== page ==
There is evidence that the Stop, Question and Frisk practices of the New York Police Department were racial profiling and violated the Fourth Amendment. The police stopped hundreds of thousands of law abiding New Yorkers annually – the vast majority Black and Latino.

I would like Chief Sargent to say there will be no Stop, Question and Frisk policy in Worcester.

I actually agree with the first part of the Broken Windows Theory. Property owners should be made to maintain their properties. In a 2005 Harvard University Study conducted in the “hot spots” of Lowell, Mass, it was determined that improving the physical environment, such as the better enforcement of building codes, is the most effective part of the Broken Windows Theory. It was also the least unlawful.

Almost all of what the Worcester Police Department does in the city is secretive: statistics, reports and records of police misconduct are impossible to get. Police Chief Sargent and City Manager Augustus have a duty to meet with the residents of this city to explain what is in their Broken Windows Policy. A discussion of how Broken Windows will affect the Black and Latino communities and other residents of Worcester is needed.

This should be a REAL discussion: It would be helpful (but unlikely) if the gang of three Worcester City Councilors – Michael Gaffney, Konnie Lukes and Gary Rosen – were excluded.

In Worcester government, Discrimination = Disparate Impact

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Dr. Carter – Worcester’s Chief Diversity Officer

By Gordon Davis

Disparate Impact discrimination is the legal term that describes discrimination without animus.

It usually is found as a policy that results in an adversely negative impact on a protected class based on a so called neutral or nondiscriminatory policy.

The Equal Employment Opportunity Commission (EEOC) has ruled that criminal records disclosures can be considered disparate impacts.

It and other organization have created new policies to ensure that people who have been formerly incarcerated or arrested will get at least a chance for an interview when applying for work.

Another example of disparate impact is the so called School to Jail Pipeline which many people consider racist because it affects a disproportional number of Black Latino and poor students. The institutional mechanism and policies of the School to Jail Pipeline negatively affects all students.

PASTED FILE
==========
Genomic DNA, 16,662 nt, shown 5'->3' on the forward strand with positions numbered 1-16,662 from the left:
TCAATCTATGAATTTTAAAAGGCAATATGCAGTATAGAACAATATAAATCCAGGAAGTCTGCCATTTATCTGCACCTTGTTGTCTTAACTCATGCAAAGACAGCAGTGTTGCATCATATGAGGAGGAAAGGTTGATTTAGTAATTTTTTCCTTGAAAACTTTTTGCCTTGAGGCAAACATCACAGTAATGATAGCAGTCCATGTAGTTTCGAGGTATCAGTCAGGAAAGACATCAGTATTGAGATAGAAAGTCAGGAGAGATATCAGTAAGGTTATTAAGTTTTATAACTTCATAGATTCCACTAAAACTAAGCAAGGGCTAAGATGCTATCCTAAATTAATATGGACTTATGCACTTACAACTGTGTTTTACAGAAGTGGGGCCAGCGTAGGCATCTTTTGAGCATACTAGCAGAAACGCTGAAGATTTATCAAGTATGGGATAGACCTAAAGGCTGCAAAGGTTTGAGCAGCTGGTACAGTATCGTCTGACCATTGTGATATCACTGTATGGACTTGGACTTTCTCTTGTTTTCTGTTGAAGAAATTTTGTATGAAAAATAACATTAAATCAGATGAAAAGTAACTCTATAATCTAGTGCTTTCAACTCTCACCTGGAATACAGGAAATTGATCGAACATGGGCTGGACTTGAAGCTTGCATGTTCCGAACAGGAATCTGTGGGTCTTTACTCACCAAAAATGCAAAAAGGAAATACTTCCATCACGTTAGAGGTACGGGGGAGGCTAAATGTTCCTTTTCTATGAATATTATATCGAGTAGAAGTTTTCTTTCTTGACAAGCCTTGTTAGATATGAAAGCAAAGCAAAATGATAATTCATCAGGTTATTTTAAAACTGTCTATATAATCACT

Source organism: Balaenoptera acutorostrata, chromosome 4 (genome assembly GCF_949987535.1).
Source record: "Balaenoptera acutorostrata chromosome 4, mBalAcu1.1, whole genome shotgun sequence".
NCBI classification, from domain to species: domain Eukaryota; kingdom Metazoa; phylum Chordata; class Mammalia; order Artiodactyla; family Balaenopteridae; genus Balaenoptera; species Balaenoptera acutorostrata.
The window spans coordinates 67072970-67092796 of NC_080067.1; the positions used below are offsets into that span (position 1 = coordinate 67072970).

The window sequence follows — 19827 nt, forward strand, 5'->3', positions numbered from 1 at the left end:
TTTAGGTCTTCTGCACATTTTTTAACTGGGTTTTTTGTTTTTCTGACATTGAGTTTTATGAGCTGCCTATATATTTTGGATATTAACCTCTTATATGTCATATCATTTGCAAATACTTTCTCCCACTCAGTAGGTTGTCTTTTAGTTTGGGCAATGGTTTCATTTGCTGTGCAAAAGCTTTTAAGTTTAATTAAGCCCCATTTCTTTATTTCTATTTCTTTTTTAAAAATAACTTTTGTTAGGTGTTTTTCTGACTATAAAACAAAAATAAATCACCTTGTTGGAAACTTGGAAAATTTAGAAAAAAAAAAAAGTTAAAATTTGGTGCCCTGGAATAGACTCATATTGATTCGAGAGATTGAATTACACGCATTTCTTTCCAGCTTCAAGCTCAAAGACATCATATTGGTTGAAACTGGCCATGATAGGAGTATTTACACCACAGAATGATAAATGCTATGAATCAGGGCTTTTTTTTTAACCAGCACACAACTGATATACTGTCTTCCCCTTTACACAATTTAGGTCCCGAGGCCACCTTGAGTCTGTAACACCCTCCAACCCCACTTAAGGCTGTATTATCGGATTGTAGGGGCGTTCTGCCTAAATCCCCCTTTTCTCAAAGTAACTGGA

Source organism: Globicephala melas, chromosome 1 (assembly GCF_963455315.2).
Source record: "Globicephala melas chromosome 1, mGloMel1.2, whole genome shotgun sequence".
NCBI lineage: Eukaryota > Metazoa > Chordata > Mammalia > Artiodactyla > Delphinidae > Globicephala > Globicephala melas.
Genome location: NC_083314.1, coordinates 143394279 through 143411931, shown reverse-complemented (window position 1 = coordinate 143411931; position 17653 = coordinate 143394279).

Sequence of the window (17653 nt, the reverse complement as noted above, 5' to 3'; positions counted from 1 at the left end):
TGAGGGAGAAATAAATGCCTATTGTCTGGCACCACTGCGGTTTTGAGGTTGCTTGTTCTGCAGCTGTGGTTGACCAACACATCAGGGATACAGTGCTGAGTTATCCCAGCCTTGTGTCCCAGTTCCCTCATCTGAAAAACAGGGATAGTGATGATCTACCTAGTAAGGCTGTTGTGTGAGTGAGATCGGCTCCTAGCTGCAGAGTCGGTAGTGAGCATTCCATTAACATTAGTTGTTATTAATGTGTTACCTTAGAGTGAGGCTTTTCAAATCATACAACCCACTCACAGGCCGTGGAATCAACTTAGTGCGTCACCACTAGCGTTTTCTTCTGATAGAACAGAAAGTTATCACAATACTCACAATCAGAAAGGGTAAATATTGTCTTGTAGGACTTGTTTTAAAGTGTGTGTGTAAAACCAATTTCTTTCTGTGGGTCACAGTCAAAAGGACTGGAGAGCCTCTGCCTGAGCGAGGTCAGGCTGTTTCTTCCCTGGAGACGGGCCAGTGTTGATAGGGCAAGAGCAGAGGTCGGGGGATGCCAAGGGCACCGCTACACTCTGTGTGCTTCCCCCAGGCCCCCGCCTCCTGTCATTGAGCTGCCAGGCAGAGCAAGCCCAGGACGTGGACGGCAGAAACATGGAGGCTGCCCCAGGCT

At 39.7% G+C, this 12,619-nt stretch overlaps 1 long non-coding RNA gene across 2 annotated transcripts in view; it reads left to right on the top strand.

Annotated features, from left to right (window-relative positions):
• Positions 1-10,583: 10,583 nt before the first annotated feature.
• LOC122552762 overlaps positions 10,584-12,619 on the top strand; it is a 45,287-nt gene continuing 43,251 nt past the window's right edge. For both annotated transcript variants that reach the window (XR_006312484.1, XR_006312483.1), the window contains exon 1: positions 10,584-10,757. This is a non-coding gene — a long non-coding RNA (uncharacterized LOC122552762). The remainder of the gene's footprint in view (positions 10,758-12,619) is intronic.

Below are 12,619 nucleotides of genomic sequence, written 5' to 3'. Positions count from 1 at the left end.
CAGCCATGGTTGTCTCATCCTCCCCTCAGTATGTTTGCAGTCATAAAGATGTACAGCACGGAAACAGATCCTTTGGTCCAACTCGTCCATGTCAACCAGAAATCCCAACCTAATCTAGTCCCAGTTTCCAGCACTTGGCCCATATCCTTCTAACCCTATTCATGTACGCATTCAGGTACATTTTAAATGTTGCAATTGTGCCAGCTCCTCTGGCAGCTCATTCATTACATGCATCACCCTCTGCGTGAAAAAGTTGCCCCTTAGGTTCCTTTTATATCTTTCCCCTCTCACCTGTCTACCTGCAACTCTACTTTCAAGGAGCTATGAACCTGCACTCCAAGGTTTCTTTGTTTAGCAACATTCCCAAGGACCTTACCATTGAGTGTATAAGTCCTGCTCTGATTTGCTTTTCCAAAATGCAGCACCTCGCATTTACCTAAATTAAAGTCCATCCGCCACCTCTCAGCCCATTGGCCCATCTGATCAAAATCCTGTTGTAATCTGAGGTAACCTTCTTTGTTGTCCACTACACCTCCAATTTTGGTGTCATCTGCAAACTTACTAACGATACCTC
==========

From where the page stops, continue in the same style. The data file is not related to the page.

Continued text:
The School to Jail Pipeline’s policies are racist, not because it is based on any negative animus but because it has a disproportional negative impact on Black, Latino and other students.

The solution to the disproportionally negative impact is a rewrite of policies. For Massachusetts the change has seemingly come in M.G.L. Chapter 222.

The opponents of the efforts to reform the policies leading to disparately negative impacts sometimes use the pretext of colorblindness.

We have seen this use by a local columnist to defend a lack of effective programs, the Worcester Police Department and people working in the Worcester Public Schools. In her recent column she said that white teachers are the victims.

A good teacher is a good teacher regardless of protected class or race. We should instead look at the policies that have the negative impact on our children.

It has been pointed out to me that the recent promotions of City of Worcester and Worcester Public School officials could be an example of Disparate Impact:

The present Commissioner of the Worcester Department of Public Works, Mr. Moosey, was, before he was appointed, the next in line to replace then DPW and P Commissioner Mr. Moylan.

Ms. Ledoux, the present Worcester City Clerk, was next in line when she was promoted and replaced her boss, David Rushford who recently retired.

The new City of Worcester Chief of Police, Mr. Sargent, was next in line when he was promoted to replace the retired Chief Gary Gemme.

All the people mentioned above are white and they were all well qualified for their experience and promoted to the top positions with in their respective departments.